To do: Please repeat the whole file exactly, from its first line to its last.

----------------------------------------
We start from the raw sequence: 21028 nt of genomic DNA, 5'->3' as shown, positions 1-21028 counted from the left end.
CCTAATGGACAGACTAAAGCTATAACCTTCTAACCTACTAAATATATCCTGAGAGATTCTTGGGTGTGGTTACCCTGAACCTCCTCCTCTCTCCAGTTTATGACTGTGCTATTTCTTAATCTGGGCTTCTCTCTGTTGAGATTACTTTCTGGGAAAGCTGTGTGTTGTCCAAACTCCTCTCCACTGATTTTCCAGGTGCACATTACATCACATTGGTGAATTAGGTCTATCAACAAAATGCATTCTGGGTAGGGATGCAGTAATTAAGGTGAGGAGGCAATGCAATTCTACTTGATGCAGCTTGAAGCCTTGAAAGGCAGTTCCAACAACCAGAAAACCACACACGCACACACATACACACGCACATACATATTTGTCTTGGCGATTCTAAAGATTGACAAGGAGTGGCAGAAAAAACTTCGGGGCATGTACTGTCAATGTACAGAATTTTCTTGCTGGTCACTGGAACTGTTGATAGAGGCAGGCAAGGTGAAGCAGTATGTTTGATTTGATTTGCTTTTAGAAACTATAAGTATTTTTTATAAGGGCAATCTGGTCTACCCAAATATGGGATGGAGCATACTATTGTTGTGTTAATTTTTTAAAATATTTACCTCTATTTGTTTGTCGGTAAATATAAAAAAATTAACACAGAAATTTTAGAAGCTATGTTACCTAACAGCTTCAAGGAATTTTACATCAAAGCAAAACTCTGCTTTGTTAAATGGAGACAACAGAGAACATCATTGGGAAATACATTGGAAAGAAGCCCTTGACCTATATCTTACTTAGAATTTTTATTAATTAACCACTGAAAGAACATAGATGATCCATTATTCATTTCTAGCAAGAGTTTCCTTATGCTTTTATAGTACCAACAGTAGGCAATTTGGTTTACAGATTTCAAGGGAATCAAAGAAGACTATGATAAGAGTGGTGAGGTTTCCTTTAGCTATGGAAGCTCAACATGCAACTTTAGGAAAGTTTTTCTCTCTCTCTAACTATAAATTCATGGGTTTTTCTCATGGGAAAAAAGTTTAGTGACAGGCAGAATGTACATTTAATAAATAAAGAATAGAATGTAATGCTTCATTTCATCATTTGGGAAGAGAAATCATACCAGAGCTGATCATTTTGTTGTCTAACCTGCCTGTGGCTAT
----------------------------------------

We start from the raw sequence: 21028 nt of genomic DNA, 5'->3' as shown, positions 1-21028 counted from the left end.
CCTAATGGACAGACTAAAGCTATAACCTTCTAACCTACTAAATATATCCTGAGAGATTCTTGGGTGTGGTTACCCTGAACCTCCTCCTCTCTCCAGTTTATGACTGTGCTATTTCTTAATCTGGGCTTCTCTCTGTTGAGATTACTTTCTGGGAAAGCTGTGTGTTGTCCAAACTCCTCTCCACTGATTTTCCAGGTGCACATTACATCACATTGGTGAATTAGGTCTATCAACAAAATGCATTCTGGGTAGGGATGCAGTAATTAAGGTGAGGAGGCAATGCAATTCTACTTGATGCAGCTTGAAGCCTTGAAAGGCAGTTCCAACAACCAGAAAACCACACACGCACACACATACACACGCACATACATATTTGTCTTGGCGATTCTAAAGATTGACAAGGAGTGGCAGAAAAAACTTCGGGGCATGTACTGTCAATGTACAGAATTTTCTTGCTGGTCACTGGAACTGTTGATAGAGGCAGGCAAGGTGAAGCAGTATGTTTGATTTGATTTGCTTTTAGAAACTATAAGTATTTTTTATAAGGGCAATCTGGTCTACCCAAATATGGGATGGAGCATACTATTGTTGTGTTAATTTTTTAAAATATTTACCTCTATTTGTTTGTCGGTAAATATAAAAAAATTAACACAGAAATTTTAGAAGCTATGTTACCTAACAGCTTCAAGGAATTTTACATCAAAGCAAAACTCTGCTTTGTTAAATGGAGACAACAGAGAACATCATTGGGAAATACATTGGAAAGAAGCCCTTGACCTATATCTTACTTAGAATTTTTATTAATTAACCACTGAAAGAACATAGATGATCCATTATTCATTTCTAGCAAGAGTTTCCTTATGCTTTTATAGTACCAACAGTAGGCAATTTGGTTTACAGATTTCAAGGGAATCAAAGAAGACTATGATAAGAGTGGTGAGGTTTCCTTTAGCTATGGAAGCTCAACATGCAACTTTAGGAAAGTTTTTCTCTCTCTCTAACTATAAATTCATGGGTTTTTCTCATGGGAAAAAAGTTTAGTGACAGGCAGAATGTACATTTAATAAATAAAGAATAGAATGTAATGCTTCATTTCATCATTTGGGAAGAGAAATCATACCAGAGCTGATCATTTTGTTGTCTAACCTGCCTGTGGCTAT